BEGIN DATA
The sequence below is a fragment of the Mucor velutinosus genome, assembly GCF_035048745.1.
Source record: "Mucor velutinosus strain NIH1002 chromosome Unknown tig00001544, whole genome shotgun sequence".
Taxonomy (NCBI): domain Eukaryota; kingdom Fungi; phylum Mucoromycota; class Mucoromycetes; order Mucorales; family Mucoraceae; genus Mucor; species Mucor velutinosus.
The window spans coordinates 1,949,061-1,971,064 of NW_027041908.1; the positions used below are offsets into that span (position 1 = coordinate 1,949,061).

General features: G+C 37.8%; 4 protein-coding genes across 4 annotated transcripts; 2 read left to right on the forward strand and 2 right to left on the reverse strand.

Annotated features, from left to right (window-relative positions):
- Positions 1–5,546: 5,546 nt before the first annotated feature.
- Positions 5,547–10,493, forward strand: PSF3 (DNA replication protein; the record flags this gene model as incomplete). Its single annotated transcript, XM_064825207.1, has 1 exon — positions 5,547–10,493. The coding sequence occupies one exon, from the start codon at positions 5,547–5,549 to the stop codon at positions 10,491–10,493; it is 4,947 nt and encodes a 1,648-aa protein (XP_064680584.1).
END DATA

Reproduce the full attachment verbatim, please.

The sequence below is a fragment of the Mucor velutinosus genome, assembly GCF_035048745.1.
Source record: "Mucor velutinosus strain NIH1002 chromosome Unknown tig00001544, whole genome shotgun sequence".
Taxonomy (NCBI): domain Eukaryota; kingdom Fungi; phylum Mucoromycota; class Mucoromycetes; order Mucorales; family Mucoraceae; genus Mucor; species Mucor velutinosus.
The window spans coordinates 1,949,061-1,971,064 of NW_027041908.1; the positions used below are offsets into that span (position 1 = coordinate 1,949,061).

General features: G+C 37.8%; 4 protein-coding genes across 4 annotated transcripts; 2 read left to right on the forward strand and 2 right to left on the reverse strand.

Annotated features, from left to right (window-relative positions):
- Positions 1–5,546: 5,546 nt before the first annotated feature.
- Positions 5,547–10,493, forward strand: PSF3 (DNA replication protein; the record flags this gene model as incomplete). Its single annotated transcript, XM_064825207.1, has 1 exon — positions 5,547–10,493. The coding sequence occupies one exon, from the start codon at positions 5,547–5,549 to the stop codon at positions 10,491–10,493; it is 4,947 nt and encodes a 1,648-aa protein (XP_064680584.1).